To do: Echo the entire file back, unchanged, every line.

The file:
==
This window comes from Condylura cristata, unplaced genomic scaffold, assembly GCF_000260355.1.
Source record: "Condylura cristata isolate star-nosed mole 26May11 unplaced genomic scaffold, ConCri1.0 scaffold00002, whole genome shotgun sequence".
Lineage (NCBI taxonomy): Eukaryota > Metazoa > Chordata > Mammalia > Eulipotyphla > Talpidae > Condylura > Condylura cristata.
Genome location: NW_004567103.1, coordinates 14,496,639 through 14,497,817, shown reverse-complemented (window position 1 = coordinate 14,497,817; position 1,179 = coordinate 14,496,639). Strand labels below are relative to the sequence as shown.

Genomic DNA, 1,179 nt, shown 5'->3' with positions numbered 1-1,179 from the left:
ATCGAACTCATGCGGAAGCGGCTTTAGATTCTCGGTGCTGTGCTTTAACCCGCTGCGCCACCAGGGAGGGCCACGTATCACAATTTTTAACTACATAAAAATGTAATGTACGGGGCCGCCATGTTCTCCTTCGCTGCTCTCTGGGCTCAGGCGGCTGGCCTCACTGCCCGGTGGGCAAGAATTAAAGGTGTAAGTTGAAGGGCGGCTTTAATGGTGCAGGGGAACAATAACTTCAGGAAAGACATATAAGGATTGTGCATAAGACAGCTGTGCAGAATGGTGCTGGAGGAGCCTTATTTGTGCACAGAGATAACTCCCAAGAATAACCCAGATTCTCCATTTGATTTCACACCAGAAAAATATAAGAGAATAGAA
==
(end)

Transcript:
This window comes from Condylura cristata, unplaced genomic scaffold, assembly GCF_000260355.1.
Source record: "Condylura cristata isolate star-nosed mole 26May11 unplaced genomic scaffold, ConCri1.0 scaffold00002, whole genome shotgun sequence".
Lineage (NCBI taxonomy): Eukaryota > Metazoa > Chordata > Mammalia > Eulipotyphla > Talpidae > Condylura > Condylura cristata.
Genome location: NW_004567103.1, coordinates 14,496,639 through 14,497,817, shown reverse-complemented (window position 1 = coordinate 14,497,817; position 1,179 = coordinate 14,496,639). Strand labels below are relative to the sequence as shown.

Genomic DNA, 1,179 nt, shown 5'->3' with positions numbered 1-1,179 from the left:
ATCGAACTCATGCGGAAGCGGCTTTAGATTCTCGGTGCTGTGCTTTAACCCGCTGCGCCACCAGGGAGGGCCACGTATCACAATTTTTAACTACATAAAAATGTAATGTACGGGGCCGCCATGTTCTCCTTCGCTGCTCTCTGGGCTCAGGCGGCTGGCCTCACTGCCCGGTGGGCAAGAATTAAAGGTGTAAGTTGAAGGGCGGCTTTAATGGTGCAGGGGAACAATAACTTCAGGAAAGACATATAAGGATTGTGCATAAGACAGCTGTGCAGAATGGTGCTGGAGGAGCCTTATTTGTGCACAGAGATAACTCCCAAGAATAACCCAGATTCTCCATTTGATTTCACACCAGAAAAATATAAGAGAATAGAA